Taking Another Look at Nebulizers for Stable COPD

A recent review revisited the question of whether inhalers and nebulizers have similar effectiveness to manage stable chronic obstructive pulmonary disease (COPD).

A recent review revisited the question of whether inhalers and nebulizers have similar effectiveness to manage stable chronic obstructive pulmonary disease (COPD).

The last time this issue was analyzed was in 2005; that review, cited over 450 times, concluded that the 2 devices are equivalent when used by patients trained in the devices. However, the review included just 2 studies, had small sample sizes, and only included lung function as an outcome measure, the researchers said.

In recent years, evidence has accumulated that inhalers, while convenient and portable, may not be used correctly by a majority of patients, leading to suboptimal medication delivery and compromised health outcomes, according to the authors. For instance, some patients may not have the cognitive or physical ability to work an inhaler device correctly, the authors noted.

Their current review, published in Pulmonary Therapy, analyzed consensus group statements, observational studies, clinical trials, and patient surveys from 1996 to 2018.

The consensus group recommendations regarding nebulizer use in maintenance treatment came from 7 groups: the National Association for Medical Direction of Respiratory Care; British Thoracic Society Nebulizer Association of Palliative Care Medicine Project Group; European Respiratory Society (ERS) ERS/ISAM Task Force; American Thoracic Society (ATS)/ERS Statement on Research Questions in COPD; Indian National Allergy Asthma Bronchitis Institute and Chest Research Foundation; and the Global Initiative on Chronic Obstructive Lung Disease (GOLD).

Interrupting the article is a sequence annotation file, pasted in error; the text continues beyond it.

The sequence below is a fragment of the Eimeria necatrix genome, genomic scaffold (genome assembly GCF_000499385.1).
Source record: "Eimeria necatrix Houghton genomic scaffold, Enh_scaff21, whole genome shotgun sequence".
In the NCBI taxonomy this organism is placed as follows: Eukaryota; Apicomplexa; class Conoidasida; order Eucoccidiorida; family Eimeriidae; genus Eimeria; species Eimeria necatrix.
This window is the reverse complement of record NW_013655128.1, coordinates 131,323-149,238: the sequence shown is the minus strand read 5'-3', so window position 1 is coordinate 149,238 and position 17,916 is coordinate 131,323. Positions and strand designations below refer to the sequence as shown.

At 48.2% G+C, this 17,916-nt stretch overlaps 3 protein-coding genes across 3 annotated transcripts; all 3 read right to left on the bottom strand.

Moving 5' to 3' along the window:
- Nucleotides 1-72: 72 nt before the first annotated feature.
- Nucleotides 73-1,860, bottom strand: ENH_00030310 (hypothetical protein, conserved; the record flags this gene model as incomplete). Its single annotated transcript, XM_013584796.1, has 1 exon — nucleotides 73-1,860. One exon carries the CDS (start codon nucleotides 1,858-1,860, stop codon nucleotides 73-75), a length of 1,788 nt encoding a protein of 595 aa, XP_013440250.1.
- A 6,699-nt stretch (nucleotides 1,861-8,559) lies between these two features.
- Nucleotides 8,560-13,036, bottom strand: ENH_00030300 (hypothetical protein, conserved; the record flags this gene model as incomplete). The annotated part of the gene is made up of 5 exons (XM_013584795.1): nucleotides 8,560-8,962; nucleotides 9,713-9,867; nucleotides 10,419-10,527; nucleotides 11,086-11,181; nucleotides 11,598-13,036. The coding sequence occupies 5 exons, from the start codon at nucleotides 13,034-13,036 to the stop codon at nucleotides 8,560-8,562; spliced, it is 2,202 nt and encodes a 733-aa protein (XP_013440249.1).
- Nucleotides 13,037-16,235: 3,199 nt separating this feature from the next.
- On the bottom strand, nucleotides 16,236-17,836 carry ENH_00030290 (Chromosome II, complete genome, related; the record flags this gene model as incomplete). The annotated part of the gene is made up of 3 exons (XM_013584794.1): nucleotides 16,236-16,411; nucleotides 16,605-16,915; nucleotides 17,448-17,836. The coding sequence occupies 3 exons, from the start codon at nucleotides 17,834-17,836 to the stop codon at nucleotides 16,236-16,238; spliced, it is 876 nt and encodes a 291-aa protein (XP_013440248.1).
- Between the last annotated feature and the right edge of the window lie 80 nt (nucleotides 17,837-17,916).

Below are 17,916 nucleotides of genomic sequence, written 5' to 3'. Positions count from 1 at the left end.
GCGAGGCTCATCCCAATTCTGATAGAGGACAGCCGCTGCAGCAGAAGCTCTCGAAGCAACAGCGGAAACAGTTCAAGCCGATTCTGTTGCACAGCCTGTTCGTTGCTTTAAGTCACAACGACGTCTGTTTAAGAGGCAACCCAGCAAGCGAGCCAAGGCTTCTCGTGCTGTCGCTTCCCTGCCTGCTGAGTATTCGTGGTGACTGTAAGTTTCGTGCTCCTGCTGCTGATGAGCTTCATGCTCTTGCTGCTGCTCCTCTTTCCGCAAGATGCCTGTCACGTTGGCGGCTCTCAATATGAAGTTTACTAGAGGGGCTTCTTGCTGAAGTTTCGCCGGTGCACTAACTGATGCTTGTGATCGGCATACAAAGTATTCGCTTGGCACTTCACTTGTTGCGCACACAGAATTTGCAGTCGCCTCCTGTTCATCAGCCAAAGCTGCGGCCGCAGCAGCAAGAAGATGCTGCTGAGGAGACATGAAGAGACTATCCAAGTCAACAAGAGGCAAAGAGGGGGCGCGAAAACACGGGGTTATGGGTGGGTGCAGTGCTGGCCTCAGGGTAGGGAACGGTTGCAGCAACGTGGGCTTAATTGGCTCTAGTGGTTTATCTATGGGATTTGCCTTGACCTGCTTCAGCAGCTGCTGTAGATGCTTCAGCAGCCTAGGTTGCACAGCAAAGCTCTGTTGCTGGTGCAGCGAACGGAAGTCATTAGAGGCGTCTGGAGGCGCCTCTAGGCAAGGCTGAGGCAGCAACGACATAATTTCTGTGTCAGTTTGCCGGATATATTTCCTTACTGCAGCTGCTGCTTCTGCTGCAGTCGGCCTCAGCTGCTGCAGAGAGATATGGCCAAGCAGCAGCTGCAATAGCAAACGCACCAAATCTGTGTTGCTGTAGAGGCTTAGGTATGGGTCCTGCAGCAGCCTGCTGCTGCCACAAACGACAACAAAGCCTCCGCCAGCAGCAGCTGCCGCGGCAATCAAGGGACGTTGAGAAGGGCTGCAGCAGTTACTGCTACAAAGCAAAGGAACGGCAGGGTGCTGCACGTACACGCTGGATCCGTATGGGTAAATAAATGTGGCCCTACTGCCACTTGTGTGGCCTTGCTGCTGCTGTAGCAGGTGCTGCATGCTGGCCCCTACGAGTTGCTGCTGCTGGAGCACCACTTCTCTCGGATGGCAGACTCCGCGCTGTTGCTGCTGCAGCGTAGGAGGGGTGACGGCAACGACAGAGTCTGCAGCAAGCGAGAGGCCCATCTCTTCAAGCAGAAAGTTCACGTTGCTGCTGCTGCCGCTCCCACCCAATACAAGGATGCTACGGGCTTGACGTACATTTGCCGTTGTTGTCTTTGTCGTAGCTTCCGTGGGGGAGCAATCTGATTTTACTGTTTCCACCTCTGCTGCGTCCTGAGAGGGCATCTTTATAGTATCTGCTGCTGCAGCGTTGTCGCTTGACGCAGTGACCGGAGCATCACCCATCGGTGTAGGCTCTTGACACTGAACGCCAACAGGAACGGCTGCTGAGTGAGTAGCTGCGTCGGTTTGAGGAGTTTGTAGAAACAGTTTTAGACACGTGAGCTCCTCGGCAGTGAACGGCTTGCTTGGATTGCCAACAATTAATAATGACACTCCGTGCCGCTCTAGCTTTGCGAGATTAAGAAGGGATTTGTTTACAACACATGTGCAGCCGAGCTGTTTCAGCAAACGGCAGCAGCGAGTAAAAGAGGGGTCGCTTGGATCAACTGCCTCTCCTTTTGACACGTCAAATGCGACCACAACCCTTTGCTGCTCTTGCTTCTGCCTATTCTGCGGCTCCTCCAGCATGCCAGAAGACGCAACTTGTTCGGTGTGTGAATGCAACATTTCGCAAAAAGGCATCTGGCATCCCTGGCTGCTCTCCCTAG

Citing cost, convenience, portability of treatment, and other issues, the first 6 groups preferred the use of inhalers.

From its first report in 2001 until its 2010 report, GOLD also preferred inhalers; however, in 2010, GOLD made its first statement indicating support for nebulizers under certain conditions. In its last 4 reports, GOLD has not made any recommendation for a device one way or another, the authors noted.

The review also looked at 4 patient surveys. One found that 75% of patients reported better symptom relief with nebulizers than inhalers; a second showed that 80% of patients and caregivers favored a nebulizer over an inhaler; a third showed that 54% of patients preferred nebulizers over other inhalation devices; and a fourth found most had no preference, although patients with more severe COPD preferred a nebulizer.

When it comes to randomized clinical trials comparing nebulizers and inhalers, there is a paucity of high-quality studies, the authors said. In addition, the studies that have been conducted included patient training that is not typical in a real-world setting, and did not include outcomes such as quality of life.

They did note 1 observational study that compared inhalers to nebulizers regarding hospital readmissions for acute exacerbations of COPD. The retrospective analysis of patients hospitalized with AECOPD and then readmitted found that all-cause and COPD 30- and 90-day readmission rates were significantly lower for those discharged with a nebulizer compared with a dry powder inhaler, even though patients given nebulizers were older and worse lung function.

The authors argued that past research that has discouraged recommendations for nebulizers in stable COPD has been weak and may ignore potential patient preferences for nebulizers despite the challenges associated with them.

"We recommend well-designed comparative efficacy and safety trials with LABA/LAMA combinations, with or without ICS, administered by inhalers versus nebulizers to evaluate the role of nebulizers for maintenance therapy in patients with stable COPD," the authors concluded.


Terry PD, Dhand R. Maintenance therapy with nebulizers in patients with stable COPD: Need for reevaluation. Pulm Ther. 2020;6(2):177-192. doi: 10.1007/s41030-020-00120-x